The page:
CHICAGO - Two big developments Wednesday in the looming freight rail worker strike: one of the unions rejected a tentative agreement with the freight companies, and Metra has now joined Amtrak in preemptively canceling some service, as the deadline inches closer and closer.
"To this day, [Chicago] is still the largest rail hub in the United States," said Joseph Fazio with UIC's Urban Transportation Center.
Fazio calls the rail industry Chicago's "lifeblood," which – if cut off by a strike – would carry devastating consequences not just on people trying to get around, but on the already high price of countless consumer products.
"If there are no railroad trains to deliver those goods to the trucks, the prices will increase," Fazio said.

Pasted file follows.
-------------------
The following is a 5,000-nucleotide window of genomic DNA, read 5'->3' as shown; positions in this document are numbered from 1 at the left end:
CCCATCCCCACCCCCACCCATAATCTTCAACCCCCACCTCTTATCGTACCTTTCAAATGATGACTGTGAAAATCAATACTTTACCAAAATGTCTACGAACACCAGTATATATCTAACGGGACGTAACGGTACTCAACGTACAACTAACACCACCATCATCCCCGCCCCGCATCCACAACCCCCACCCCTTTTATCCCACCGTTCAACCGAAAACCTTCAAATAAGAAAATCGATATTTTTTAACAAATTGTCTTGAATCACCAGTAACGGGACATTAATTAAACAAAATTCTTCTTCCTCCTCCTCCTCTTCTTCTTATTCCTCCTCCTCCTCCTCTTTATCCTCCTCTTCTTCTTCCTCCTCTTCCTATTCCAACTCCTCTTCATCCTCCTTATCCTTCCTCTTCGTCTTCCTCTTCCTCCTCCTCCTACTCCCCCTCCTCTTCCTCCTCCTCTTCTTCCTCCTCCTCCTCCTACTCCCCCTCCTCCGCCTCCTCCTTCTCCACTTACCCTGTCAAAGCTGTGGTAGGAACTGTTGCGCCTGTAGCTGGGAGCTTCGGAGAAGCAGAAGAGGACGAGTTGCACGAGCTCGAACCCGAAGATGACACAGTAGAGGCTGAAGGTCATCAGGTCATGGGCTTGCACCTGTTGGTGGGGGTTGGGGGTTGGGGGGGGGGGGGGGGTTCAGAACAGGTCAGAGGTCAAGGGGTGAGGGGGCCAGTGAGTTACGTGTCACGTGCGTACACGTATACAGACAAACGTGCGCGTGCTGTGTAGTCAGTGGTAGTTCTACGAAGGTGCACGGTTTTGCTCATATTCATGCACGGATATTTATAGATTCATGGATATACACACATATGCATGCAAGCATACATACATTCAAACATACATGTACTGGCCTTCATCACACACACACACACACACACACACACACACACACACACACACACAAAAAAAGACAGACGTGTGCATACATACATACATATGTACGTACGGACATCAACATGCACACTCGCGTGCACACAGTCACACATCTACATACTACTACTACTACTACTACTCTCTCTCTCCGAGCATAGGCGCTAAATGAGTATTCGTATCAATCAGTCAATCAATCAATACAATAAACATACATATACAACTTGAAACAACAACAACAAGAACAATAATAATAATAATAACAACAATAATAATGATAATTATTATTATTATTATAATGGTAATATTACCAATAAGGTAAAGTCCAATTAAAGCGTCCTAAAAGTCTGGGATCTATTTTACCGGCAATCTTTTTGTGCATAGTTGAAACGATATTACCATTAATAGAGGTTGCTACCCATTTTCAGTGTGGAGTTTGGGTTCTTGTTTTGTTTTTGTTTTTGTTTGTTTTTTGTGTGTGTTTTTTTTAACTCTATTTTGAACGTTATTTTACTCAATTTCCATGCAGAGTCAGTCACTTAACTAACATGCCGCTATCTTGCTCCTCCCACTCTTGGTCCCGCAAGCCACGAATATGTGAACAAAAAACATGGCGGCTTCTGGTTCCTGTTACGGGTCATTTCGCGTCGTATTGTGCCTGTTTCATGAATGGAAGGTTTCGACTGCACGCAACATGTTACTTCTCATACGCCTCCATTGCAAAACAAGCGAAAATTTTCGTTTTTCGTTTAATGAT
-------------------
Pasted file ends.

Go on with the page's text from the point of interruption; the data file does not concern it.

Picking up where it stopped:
As of Wednesday evening, three of the country's 12 rail unions have yet to come to an agreement with the freight companies. As a result, Metra announced it is cutting some service Thursday night after evening rush hour on select lines, including the BNSF, and the Union Pacific North, Northwest, and West lines.
"We are working with other modes of transportation, including the shippers and truckers, air freight, to see how they can step in and keep goods moving, in case of this rail shutdown," said White House Press Secretary Karine Jean-Pierre.
But Fazio said air freight and truck freight cannot come close to making up for the tremendous capacity that freight trains can carry. Air freight has strict weight limitations, while trucks have limits on capacity.
"[With] trucking, there's limited capacity, so we don't have enough trucks to substitute for the railroads," Fazio said.
One expert says America would need almost another half-million trucks to fill the void if freight rail shuts down.
With just one more full day until the deadline, Metra commuters are advised to make alternate travel plans.